All posts tagged: prayer

Hitting the Lenten Reset Button

It’s hard to believe, but there are less than two weeks left of this Lenten season. I don’t know about you, but this Lent has been a struggle for me. It seems like every which way I turn, there’s something luring me to indulge instead of fast (I had a stressful day and I want to eat my feelings!), tempting me to slack off instead of pray (It’s so late/early and I’m so tired!), or enticing me to spend money on myself instead of give to those in need (I’ve done really well with fasting and prayer—I deserve to treat myself!). There is something hard-wired within human beings that runs away from the difficult and retreats into the comfortable familiar. There is also something equally innate that is all-too-eager to excuse one’s own failures, to overlook one’s own flaws (something that, oddly enough, seems all-too-eager to condemn the failures and flaws of others). We are masters of rationalization and justification, and Lent—the Church’s annual invitation (challenge) to look at ourselves with an honest eye—somehow turns …

5 Lenten Practices that Aren’t Giving Up Chocolate

With Ash Wednesday now come and gone, Catholics everywhere embark on their journey of Lenten disciplines. Lenten penitence can quickly begin to feel rote. While there is still great spiritual benefit in denying ourselves dessert or Netflix, sometimes we seek a more thoughtful or creative immersion into the three great practices of prayer, fasting, and almsgiving. Sometimes our imaginations need a jolt from the routine to help our bodies and soul enter into the Lenten spirit of preparation. Liturgically, baptized Christians undertake Lenten disciplines in preparation for the renewal of baptismal vows at the Easter Vigil. Christians enter Lent in order to re-enter our sacramental participation in the Paschal Mystery of salvation. Ideally, Lenten disciplines will baptize our imaginations, allowing us to approach the world with fresh eyes and refreshed charity. For anyone seeking different ways to practice Lent this year, here are five ideas that may provide a new approach to prayer, fasting, and almsgiving. 1. Forgo music. Several friends have practiced variations on this theme. If you have a morning commute (by car, …

An image of Jesus Christ in blue and gold. He holds the Scriptures in his hands.

Lectio Divina with Middle Schoolers

Lectio Divina, or praying with Scripture, is one of my favorite forms of prayer. Taking time to read a passage of the Bible, meditate on what it might be saying for my own life, and responding in prayer to God has been an enjoyable and fruitful part of my spiritual practice since I was introduced to Lectio in high school. Perhaps because of the way I was taught to pray Lectio Divina, I have always been very quick to latch onto one word or phrase in the passage. Being taught how to meditate on Scripture as a high school student, this was a very helpful way to direct my thoughts and truly have a personal interaction with the text. Focusing on one word or phrase allowed me to make the passage personal, instead of just thinking about the most common interpretation. So, naturally, I emphasize this a lot while leading Lectio Divina in my classroom (at the start of class every Monday). When we get to the slide for step 2, “Meditate,” I read or …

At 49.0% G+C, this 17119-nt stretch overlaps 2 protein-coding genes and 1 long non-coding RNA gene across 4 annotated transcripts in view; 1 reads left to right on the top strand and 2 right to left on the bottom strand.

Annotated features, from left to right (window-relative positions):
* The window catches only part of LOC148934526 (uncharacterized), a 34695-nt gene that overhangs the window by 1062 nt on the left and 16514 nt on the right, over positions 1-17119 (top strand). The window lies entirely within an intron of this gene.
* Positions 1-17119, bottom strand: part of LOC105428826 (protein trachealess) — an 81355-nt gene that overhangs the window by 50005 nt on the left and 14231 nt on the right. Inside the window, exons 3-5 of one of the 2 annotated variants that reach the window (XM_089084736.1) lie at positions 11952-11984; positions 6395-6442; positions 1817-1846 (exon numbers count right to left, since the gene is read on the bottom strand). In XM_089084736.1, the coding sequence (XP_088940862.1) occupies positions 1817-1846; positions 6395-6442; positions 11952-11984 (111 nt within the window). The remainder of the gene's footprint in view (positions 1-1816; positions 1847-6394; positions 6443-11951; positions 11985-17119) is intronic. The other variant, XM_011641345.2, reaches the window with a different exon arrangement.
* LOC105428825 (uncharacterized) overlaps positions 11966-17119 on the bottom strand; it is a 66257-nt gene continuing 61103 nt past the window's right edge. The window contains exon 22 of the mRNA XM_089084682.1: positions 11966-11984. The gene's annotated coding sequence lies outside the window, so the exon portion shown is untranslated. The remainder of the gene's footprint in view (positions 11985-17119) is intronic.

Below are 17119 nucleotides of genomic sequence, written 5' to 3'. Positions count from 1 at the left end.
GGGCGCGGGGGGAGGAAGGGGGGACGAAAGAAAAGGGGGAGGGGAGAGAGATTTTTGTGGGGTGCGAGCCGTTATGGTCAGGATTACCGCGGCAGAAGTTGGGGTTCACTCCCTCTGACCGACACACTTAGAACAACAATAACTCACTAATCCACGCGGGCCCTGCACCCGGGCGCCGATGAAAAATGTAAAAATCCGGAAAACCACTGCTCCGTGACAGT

Two Principles for Forming Catechists

At the beginning of Notre Dame’s academic year, I accompany seventy Notre Dame students as they prepare to serve as catechists in South Bend area parishes. Over the course of the year, these catechists will spend countless hours planning lessons and teaching the Catholic faith to students ranging in age from kindergarten through high school. Together, we carry out the work of the Notre Dame Catechist Academy, one of the ways that the Institute for Church Life renews the catechetical imagination of the Catholic Church. Most of my work consists of forming these students through workshops, preparing them to take over a classroom of their own. It is my goal to expand and stretch their imaginations, sharing principles that invite them to consider not only what it means to be a catechist, but also what catechesis might say about living as a faithful disciple in the world. I wish to share two of those principles here. Good catechesis creates space for prayerful encounters with God’s Word. Catechesis stands apart from other “academic” subjects in that, …

Prayer of the Heart: Solitude and Community

The late philosopher Alfred North Whitehead once said that religion is what one does with one’s solitude. There is a certain truth in that observation in that one encounters God by a personal reaching out if the encounter is a genuine one. At the same time, however, the solitary experience of faith hardly sums up the totality of the life of faith. It is true, as the New Testament teaches us, that Jesus frequently sought out quiet places, often before dawn, to pray alone. However, that solitary prayer must be seen against Jesus’ pilgrimages to the temple in Jerusalem, his visits to synagogues, his participation in prayer with his disciples, and the other observances incumbent upon a faithful Jew. The well-worn cliché “I am spiritual but not religious” can be understood as a preference for my spirituality as opposed to membership in a religion. The cliché is a testament to the American tendency to prize the power of individuality. That dichotomy, however, from the Christian perspective, is an insufficient one overly dependent on notions of …